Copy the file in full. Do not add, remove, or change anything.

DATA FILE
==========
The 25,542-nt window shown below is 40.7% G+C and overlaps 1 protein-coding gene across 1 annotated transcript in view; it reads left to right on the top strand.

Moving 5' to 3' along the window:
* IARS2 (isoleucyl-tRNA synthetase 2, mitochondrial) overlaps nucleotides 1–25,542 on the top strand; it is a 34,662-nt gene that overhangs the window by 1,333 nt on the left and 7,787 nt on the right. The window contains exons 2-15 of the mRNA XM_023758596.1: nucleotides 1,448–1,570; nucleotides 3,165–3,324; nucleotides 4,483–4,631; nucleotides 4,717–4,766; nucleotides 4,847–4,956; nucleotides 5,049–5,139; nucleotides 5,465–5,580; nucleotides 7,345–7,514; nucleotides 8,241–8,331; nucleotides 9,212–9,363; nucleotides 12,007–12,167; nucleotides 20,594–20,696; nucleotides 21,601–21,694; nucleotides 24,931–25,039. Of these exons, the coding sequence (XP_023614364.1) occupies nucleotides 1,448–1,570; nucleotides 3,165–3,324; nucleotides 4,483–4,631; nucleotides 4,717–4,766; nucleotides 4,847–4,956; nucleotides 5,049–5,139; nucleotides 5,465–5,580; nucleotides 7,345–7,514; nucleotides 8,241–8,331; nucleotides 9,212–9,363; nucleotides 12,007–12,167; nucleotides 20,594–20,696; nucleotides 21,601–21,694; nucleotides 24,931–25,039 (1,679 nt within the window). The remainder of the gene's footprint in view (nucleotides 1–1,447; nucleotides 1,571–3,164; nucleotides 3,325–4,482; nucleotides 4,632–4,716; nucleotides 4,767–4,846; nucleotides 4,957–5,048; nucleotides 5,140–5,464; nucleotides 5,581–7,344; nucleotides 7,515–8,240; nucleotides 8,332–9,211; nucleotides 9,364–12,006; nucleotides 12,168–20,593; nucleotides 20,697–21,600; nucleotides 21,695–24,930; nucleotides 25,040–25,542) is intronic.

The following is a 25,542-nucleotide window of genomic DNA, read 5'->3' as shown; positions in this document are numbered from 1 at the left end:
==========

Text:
The 25,542-nt window shown below is 40.7% G+C and overlaps 1 protein-coding gene across 1 annotated transcript in view; it reads left to right on the top strand.

Moving 5' to 3' along the window:
* IARS2 (isoleucyl-tRNA synthetase 2, mitochondrial) overlaps nucleotides 1–25,542 on the top strand; it is a 34,662-nt gene that overhangs the window by 1,333 nt on the left and 7,787 nt on the right. The window contains exons 2-15 of the mRNA XM_023758596.1: nucleotides 1,448–1,570; nucleotides 3,165–3,324; nucleotides 4,483–4,631; nucleotides 4,717–4,766; nucleotides 4,847–4,956; nucleotides 5,049–5,139; nucleotides 5,465–5,580; nucleotides 7,345–7,514; nucleotides 8,241–8,331; nucleotides 9,212–9,363; nucleotides 12,007–12,167; nucleotides 20,594–20,696; nucleotides 21,601–21,694; nucleotides 24,931–25,039. Of these exons, the coding sequence (XP_023614364.1) occupies nucleotides 1,448–1,570; nucleotides 3,165–3,324; nucleotides 4,483–4,631; nucleotides 4,717–4,766; nucleotides 4,847–4,956; nucleotides 5,049–5,139; nucleotides 5,465–5,580; nucleotides 7,345–7,514; nucleotides 8,241–8,331; nucleotides 9,212–9,363; nucleotides 12,007–12,167; nucleotides 20,594–20,696; nucleotides 21,601–21,694; nucleotides 24,931–25,039 (1,679 nt within the window). The remainder of the gene's footprint in view (nucleotides 1–1,447; nucleotides 1,571–3,164; nucleotides 3,325–4,482; nucleotides 4,632–4,716; nucleotides 4,767–4,846; nucleotides 4,957–5,048; nucleotides 5,140–5,464; nucleotides 5,581–7,344; nucleotides 7,515–8,240; nucleotides 8,332–9,211; nucleotides 9,364–12,006; nucleotides 12,168–20,593; nucleotides 20,697–21,600; nucleotides 21,695–24,930; nucleotides 25,040–25,542) is intronic.

The following is a 25,542-nucleotide window of genomic DNA, read 5'->3' as shown; positions in this document are numbered from 1 at the left end: